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2022

Jump to: 2023, 2021, 2019

15 pages, 4416 KiB  
Article
AgISM: A Novel Automated Tool for Monitoring Trends of Agricultural Waste Storage and Handling-Related Injuries and Fatalities Data in Real-Time
Safety 2022, 8(4), 75; https://doi.org/10.3390/safety8040075 - 09 Nov 2022
Viewed by 1548
Abstract
Availability of summarized occupational injury data is essential for establishing complete incident surveillance systems, targeting incident preventative efforts, assessing the efficacy of prevention programs, and enhancing workplace safety. There are currently limited automated injury monitoring systems for summarizing occupational injuries obtained from electronic [...] Read more.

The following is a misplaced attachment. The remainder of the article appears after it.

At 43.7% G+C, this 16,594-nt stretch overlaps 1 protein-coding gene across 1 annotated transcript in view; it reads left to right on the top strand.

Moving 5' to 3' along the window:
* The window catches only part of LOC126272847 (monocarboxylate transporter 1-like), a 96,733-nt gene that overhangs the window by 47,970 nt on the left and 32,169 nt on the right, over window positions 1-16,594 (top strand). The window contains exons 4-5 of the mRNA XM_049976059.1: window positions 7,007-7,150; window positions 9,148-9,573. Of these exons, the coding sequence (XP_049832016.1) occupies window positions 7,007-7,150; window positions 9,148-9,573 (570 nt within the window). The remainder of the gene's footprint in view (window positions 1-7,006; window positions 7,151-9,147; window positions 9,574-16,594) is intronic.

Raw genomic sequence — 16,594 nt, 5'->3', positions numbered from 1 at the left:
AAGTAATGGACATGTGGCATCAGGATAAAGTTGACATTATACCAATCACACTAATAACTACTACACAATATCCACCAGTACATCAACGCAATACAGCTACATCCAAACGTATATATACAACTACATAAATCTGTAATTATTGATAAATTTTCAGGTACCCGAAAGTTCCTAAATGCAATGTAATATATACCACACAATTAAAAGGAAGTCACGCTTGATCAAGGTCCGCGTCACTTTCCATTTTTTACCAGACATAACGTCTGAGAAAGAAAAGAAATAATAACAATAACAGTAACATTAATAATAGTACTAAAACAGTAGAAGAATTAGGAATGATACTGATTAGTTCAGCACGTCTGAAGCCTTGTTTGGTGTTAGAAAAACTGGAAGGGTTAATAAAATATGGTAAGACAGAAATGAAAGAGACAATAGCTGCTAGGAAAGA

Availability of summarized occupational injury data is essential for establishing complete incident surveillance systems, targeting incident preventative efforts, assessing the efficacy of prevention programs, and enhancing workplace safety. There are currently limited automated injury monitoring systems for summarizing occupational injuries obtained from electronic news and other sources, or for visualizing real-time data through an output platform. A “near” real-time surveillance tool could enable researchers to visualize data as it is being collected and provide a more rapid monitoring method to identify patterns in injury data. An automated data pipeline method could provide more current, consistent, and reliable information for injury surveillance systems and injury prevention purposes. Such a system could help public policy makers, epidemiologists, and injury prevention professionals spend less time and effort on classifying cases, increase confidence in the data, and respond quicker to “patterns” of specific types of incidents. Currently, injury surveillance approaches generally rely on manual coding of injury data, resulting in inconsistencies in classification of incident, and contributing factors and considerable delays in publishing results. This study focused on developing and testing a more automated coding methodology for use with incident narratives for further data mining, analysis, and interpretation. The concept was tested on 491 documented fatalities or serious injuries involving agricultural waste storage, handling, and transport operations. The approach provided current and real-time summarization of incident data along with data analysis and visualization by using a standard questionnaire for record-keeping, Python data frames, and the MySQL database. Findings in this study provided evidence for the reliability of classifying injury news clipping narratives into external real-time incident categories. Results showed a very encouraging performance for the chosen model to monitor injury and fatality incidents with efficiency, simplicity, data quality, timeliness, and a consistent coding process. Full article